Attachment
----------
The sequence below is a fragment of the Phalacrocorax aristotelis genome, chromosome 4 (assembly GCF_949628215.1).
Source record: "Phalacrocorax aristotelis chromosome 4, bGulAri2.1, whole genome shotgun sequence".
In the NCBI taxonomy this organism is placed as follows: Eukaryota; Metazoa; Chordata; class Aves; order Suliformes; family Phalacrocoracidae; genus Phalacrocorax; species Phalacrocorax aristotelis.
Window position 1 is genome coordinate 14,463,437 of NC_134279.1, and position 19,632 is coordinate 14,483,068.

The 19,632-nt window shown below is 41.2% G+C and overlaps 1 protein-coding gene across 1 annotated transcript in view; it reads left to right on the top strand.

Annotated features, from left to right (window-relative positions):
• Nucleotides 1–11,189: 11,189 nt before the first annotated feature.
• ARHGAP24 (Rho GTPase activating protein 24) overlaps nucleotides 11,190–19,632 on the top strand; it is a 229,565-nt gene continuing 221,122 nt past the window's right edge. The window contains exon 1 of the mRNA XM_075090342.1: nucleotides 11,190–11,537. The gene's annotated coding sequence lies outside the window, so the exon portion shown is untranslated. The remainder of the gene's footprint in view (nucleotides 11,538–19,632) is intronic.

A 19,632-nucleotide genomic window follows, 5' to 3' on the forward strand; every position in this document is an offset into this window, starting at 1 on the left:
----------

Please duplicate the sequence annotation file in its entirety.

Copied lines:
The sequence below is a fragment of the Phalacrocorax aristotelis genome, chromosome 4 (assembly GCF_949628215.1).
Source record: "Phalacrocorax aristotelis chromosome 4, bGulAri2.1, whole genome shotgun sequence".
In the NCBI taxonomy this organism is placed as follows: Eukaryota; Metazoa; Chordata; class Aves; order Suliformes; family Phalacrocoracidae; genus Phalacrocorax; species Phalacrocorax aristotelis.
Window position 1 is genome coordinate 14,463,437 of NC_134279.1, and position 19,632 is coordinate 14,483,068.

The 19,632-nt window shown below is 41.2% G+C and overlaps 1 protein-coding gene across 1 annotated transcript in view; it reads left to right on the top strand.

Annotated features, from left to right (window-relative positions):
• Nucleotides 1–11,189: 11,189 nt before the first annotated feature.
• ARHGAP24 (Rho GTPase activating protein 24) overlaps nucleotides 11,190–19,632 on the top strand; it is a 229,565-nt gene continuing 221,122 nt past the window's right edge. The window contains exon 1 of the mRNA XM_075090342.1: nucleotides 11,190–11,537. The gene's annotated coding sequence lies outside the window, so the exon portion shown is untranslated. The remainder of the gene's footprint in view (nucleotides 11,538–19,632) is intronic.

A 19,632-nucleotide genomic window follows, 5' to 3' on the forward strand; every position in this document is an offset into this window, starting at 1 on the left: